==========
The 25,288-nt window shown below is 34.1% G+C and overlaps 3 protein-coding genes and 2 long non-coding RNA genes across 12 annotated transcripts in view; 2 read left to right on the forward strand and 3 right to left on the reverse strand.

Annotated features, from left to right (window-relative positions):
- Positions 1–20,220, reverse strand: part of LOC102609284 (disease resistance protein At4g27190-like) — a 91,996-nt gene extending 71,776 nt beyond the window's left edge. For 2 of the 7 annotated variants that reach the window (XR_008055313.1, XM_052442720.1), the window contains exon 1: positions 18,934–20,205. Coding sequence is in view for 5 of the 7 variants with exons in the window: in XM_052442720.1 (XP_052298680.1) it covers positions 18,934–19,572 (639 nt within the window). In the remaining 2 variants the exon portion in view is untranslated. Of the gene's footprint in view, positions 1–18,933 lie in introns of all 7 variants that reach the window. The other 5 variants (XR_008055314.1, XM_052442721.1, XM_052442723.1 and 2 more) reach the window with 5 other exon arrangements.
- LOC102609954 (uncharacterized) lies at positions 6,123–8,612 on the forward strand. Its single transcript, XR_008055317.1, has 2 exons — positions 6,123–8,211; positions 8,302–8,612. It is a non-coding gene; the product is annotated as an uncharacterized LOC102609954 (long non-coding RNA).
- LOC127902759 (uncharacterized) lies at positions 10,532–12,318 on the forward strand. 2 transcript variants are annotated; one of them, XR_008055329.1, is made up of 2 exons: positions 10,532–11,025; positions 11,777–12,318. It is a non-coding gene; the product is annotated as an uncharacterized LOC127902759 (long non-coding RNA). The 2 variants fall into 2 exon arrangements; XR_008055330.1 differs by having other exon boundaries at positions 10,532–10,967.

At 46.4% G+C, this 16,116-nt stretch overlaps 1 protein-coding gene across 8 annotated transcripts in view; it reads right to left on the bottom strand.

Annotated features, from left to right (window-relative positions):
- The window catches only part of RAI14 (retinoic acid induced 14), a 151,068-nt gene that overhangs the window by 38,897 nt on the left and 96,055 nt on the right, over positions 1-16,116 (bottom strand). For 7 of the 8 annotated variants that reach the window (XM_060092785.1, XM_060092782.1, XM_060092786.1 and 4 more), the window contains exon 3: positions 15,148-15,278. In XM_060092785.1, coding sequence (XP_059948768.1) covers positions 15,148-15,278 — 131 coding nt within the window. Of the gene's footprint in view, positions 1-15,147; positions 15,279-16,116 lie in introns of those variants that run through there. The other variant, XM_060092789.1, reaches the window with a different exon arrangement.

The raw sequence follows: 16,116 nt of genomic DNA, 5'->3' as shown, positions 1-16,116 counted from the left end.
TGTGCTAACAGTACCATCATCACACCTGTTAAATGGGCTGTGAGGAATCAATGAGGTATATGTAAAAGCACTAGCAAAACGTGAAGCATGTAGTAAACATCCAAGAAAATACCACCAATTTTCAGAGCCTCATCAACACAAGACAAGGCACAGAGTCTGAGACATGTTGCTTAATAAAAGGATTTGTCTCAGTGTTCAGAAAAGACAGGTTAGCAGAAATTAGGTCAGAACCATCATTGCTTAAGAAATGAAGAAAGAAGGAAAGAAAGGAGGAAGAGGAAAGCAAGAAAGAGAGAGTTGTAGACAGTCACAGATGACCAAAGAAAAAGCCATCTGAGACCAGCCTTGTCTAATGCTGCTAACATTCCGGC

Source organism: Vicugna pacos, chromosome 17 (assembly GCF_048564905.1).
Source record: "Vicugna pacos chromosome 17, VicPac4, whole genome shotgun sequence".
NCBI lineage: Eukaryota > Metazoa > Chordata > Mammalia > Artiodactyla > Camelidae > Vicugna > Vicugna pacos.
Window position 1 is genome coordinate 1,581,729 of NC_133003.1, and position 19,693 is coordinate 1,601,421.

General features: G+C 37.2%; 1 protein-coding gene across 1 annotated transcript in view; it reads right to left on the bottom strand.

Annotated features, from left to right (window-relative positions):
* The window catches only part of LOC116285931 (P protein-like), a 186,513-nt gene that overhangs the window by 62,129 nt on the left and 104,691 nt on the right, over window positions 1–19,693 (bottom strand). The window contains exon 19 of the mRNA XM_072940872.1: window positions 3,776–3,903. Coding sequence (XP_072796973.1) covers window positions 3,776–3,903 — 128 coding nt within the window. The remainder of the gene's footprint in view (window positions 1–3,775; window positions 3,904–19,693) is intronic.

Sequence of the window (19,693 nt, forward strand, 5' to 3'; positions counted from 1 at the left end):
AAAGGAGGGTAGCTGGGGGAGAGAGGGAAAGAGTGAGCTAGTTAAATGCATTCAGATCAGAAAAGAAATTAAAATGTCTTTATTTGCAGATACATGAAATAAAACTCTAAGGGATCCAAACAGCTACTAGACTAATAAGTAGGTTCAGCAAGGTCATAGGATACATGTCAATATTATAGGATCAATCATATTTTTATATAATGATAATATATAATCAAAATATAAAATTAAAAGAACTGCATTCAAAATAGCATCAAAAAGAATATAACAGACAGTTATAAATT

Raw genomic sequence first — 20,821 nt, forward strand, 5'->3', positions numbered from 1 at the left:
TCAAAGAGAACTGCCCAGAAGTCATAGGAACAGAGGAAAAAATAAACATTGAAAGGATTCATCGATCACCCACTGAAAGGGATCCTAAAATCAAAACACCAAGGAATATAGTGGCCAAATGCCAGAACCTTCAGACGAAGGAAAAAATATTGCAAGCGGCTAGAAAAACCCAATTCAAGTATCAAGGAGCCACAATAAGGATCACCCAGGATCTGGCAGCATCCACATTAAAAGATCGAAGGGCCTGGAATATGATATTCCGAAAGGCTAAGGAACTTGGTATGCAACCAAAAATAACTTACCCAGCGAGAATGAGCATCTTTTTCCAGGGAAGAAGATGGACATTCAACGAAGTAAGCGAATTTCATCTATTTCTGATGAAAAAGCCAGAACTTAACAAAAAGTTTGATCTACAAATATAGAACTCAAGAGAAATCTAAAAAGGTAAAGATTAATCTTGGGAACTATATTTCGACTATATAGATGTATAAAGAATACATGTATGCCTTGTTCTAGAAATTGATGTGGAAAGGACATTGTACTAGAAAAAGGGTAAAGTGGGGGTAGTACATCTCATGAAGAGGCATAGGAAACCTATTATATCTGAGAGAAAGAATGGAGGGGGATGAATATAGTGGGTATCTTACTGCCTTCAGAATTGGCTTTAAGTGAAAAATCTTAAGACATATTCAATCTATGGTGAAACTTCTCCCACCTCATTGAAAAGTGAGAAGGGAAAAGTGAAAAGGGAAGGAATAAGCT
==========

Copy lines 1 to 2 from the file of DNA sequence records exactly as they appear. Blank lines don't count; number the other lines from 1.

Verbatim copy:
The 25,288-nt window shown below is 34.1% G+C and overlaps 3 protein-coding genes and 2 long non-coding RNA genes across 12 annotated transcripts in view; 2 read left to right on the forward strand and 3 right to left on the reverse strand.

Annotated features, from left to right (window-relative positions):